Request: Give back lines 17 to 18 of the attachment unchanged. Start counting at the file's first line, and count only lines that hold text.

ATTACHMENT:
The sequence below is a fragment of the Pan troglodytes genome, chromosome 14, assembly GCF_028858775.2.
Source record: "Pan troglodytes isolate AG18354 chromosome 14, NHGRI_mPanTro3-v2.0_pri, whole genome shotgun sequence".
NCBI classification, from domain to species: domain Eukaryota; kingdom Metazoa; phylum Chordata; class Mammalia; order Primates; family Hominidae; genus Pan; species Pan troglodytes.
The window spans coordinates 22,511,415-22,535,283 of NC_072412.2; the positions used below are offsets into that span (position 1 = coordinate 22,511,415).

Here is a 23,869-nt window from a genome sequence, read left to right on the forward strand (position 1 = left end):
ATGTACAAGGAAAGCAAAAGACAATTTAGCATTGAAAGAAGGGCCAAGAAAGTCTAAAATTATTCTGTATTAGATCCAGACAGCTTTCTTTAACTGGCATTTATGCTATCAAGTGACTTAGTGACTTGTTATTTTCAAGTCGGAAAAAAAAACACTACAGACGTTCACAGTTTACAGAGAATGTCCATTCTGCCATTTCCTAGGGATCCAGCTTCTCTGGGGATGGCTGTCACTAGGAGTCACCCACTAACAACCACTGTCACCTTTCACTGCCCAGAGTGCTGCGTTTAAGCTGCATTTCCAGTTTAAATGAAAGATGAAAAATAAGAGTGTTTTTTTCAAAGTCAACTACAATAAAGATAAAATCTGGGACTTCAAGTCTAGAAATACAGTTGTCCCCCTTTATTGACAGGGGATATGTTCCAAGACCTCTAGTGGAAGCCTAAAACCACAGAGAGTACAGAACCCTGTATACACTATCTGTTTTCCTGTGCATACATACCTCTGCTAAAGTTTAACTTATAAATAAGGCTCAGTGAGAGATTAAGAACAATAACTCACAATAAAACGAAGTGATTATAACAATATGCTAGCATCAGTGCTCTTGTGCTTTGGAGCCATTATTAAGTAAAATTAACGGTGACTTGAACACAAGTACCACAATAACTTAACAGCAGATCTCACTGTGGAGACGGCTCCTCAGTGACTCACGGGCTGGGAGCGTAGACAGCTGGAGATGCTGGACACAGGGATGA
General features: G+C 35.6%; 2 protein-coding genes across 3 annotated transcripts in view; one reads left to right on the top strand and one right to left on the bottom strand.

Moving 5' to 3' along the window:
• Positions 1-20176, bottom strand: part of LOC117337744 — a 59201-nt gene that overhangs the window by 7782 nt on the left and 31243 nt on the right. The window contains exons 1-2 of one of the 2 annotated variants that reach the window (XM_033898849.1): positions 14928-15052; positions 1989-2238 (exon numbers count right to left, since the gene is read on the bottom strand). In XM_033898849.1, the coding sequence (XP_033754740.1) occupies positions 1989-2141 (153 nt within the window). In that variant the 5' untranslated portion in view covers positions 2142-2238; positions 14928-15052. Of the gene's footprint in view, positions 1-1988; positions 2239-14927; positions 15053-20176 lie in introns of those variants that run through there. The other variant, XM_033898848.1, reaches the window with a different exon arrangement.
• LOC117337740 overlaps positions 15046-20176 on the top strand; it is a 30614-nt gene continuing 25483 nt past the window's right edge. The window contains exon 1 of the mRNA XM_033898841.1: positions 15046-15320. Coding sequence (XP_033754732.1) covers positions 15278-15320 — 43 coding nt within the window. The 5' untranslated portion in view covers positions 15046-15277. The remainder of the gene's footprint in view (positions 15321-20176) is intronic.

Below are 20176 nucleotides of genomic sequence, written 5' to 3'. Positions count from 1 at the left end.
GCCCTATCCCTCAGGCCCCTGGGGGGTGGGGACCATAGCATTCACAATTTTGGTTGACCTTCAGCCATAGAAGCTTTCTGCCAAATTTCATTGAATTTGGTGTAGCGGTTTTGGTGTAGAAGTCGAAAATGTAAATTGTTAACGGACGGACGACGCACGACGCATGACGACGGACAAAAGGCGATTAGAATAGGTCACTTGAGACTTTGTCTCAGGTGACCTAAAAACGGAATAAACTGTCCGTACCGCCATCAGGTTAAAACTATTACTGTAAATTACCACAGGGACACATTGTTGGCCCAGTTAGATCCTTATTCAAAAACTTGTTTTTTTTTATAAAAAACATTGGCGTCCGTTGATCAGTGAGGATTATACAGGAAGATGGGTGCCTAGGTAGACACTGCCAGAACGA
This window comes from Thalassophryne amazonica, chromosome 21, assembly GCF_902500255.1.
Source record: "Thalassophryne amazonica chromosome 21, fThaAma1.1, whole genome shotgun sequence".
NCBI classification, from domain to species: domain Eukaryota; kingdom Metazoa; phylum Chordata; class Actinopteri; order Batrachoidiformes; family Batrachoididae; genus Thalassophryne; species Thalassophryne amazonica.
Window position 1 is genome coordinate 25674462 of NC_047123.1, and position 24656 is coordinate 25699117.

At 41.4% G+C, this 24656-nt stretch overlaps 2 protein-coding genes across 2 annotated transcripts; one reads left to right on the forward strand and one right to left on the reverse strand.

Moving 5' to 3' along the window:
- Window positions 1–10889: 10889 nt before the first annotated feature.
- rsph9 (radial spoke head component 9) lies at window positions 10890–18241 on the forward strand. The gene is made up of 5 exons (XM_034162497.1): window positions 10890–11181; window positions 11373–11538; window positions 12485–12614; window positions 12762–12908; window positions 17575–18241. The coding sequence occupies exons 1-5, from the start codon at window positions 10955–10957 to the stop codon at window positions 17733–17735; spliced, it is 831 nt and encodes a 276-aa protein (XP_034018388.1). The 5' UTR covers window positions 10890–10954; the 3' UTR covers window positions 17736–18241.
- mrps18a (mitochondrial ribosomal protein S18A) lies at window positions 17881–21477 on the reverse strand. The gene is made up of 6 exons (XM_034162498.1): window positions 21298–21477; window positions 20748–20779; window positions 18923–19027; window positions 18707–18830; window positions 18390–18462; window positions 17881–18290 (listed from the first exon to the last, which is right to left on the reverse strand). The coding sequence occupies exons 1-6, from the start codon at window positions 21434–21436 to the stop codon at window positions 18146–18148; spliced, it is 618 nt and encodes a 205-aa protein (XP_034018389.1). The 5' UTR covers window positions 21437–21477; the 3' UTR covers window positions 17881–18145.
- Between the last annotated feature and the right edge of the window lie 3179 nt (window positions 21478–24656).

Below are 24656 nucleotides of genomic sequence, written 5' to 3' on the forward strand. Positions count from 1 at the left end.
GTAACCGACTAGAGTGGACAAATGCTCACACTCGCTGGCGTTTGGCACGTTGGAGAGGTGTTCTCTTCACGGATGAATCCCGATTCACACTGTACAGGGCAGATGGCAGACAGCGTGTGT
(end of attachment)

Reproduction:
At 41.4% G+C, this 24656-nt stretch overlaps 2 protein-coding genes across 2 annotated transcripts; one reads left to right on the forward strand and one right to left on the reverse strand.

Moving 5' to 3' along the window: